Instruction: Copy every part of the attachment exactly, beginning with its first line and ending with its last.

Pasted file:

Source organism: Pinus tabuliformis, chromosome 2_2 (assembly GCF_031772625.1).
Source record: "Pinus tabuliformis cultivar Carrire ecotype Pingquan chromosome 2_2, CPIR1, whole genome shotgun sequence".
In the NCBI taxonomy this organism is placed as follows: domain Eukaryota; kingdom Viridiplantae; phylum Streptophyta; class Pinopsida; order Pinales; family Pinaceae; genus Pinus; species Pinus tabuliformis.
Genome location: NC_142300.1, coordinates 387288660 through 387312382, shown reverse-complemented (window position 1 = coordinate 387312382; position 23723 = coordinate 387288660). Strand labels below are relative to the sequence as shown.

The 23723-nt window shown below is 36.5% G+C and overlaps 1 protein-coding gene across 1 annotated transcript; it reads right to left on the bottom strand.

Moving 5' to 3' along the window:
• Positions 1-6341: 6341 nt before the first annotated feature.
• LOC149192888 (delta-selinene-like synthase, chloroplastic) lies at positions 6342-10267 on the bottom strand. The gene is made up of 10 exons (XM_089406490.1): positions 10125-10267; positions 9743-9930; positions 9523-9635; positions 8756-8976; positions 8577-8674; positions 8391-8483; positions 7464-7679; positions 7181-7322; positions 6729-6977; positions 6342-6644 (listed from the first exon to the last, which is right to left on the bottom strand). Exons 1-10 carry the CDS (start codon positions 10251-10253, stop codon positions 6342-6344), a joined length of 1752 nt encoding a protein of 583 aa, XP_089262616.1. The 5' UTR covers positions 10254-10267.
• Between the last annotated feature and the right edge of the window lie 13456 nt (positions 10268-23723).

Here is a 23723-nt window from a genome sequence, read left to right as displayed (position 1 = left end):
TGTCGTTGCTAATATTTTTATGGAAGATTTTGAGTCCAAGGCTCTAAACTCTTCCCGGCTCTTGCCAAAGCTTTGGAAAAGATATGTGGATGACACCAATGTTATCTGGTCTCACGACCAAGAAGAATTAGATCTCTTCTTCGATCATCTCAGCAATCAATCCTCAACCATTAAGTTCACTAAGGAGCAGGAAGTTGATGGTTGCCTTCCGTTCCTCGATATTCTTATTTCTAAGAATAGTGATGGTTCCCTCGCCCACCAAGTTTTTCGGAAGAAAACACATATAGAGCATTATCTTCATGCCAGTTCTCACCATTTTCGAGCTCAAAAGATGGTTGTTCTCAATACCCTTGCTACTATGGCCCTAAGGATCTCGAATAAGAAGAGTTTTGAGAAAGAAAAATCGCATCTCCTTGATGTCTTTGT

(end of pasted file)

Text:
Source organism: Pinus tabuliformis, chromosome 2_2 (assembly GCF_031772625.1).
Source record: "Pinus tabuliformis cultivar Carrire ecotype Pingquan chromosome 2_2, CPIR1, whole genome shotgun sequence".
In the NCBI taxonomy this organism is placed as follows: domain Eukaryota; kingdom Viridiplantae; phylum Streptophyta; class Pinopsida; order Pinales; family Pinaceae; genus Pinus; species Pinus tabuliformis.
Genome location: NC_142300.1, coordinates 387288660 through 387312382, shown reverse-complemented (window position 1 = coordinate 387312382; position 23723 = coordinate 387288660). Strand labels below are relative to the sequence as shown.

The 23723-nt window shown below is 36.5% G+C and overlaps 1 protein-coding gene across 1 annotated transcript; it reads right to left on the bottom strand.

Moving 5' to 3' along the window:
• Positions 1-6341: 6341 nt before the first annotated feature.
• LOC149192888 (delta-selinene-like synthase, chloroplastic) lies at positions 6342-10267 on the bottom strand. The gene is made up of 10 exons (XM_089406490.1): positions 10125-10267; positions 9743-9930; positions 9523-9635; positions 8756-8976; positions 8577-8674; positions 8391-8483; positions 7464-7679; positions 7181-7322; positions 6729-6977; positions 6342-6644 (listed from the first exon to the last, which is right to left on the bottom strand). Exons 1-10 carry the CDS (start codon positions 10251-10253, stop codon positions 6342-6344), a joined length of 1752 nt encoding a protein of 583 aa, XP_089262616.1. The 5' UTR covers positions 10254-10267.
• Between the last annotated feature and the right edge of the window lie 13456 nt (positions 10268-23723).

Here is a 23723-nt window from a genome sequence, read left to right as displayed (position 1 = left end):
TGTCGTTGCTAATATTTTTATGGAAGATTTTGAGTCCAAGGCTCTAAACTCTTCCCGGCTCTTGCCAAAGCTTTGGAAAAGATATGTGGATGACACCAATGTTATCTGGTCTCACGACCAAGAAGAATTAGATCTCTTCTTCGATCATCTCAGCAATCAATCCTCAACCATTAAGTTCACTAAGGAGCAGGAAGTTGATGGTTGCCTTCCGTTCCTCGATATTCTTATTTCTAAGAATAGTGATGGTTCCCTCGCCCACCAAGTTTTTCGGAAGAAAACACATATAGAGCATTATCTTCATGCCAGTTCTCACCATTTTCGAGCTCAAAAGATGGTTGTTCTCAATACCCTTGCTACTATGGCCCTAAGGATCTCGAATAAGAAGAGTTTTGAGAAAGAAAAATCGCATCTCCTTGATGTCTTTGT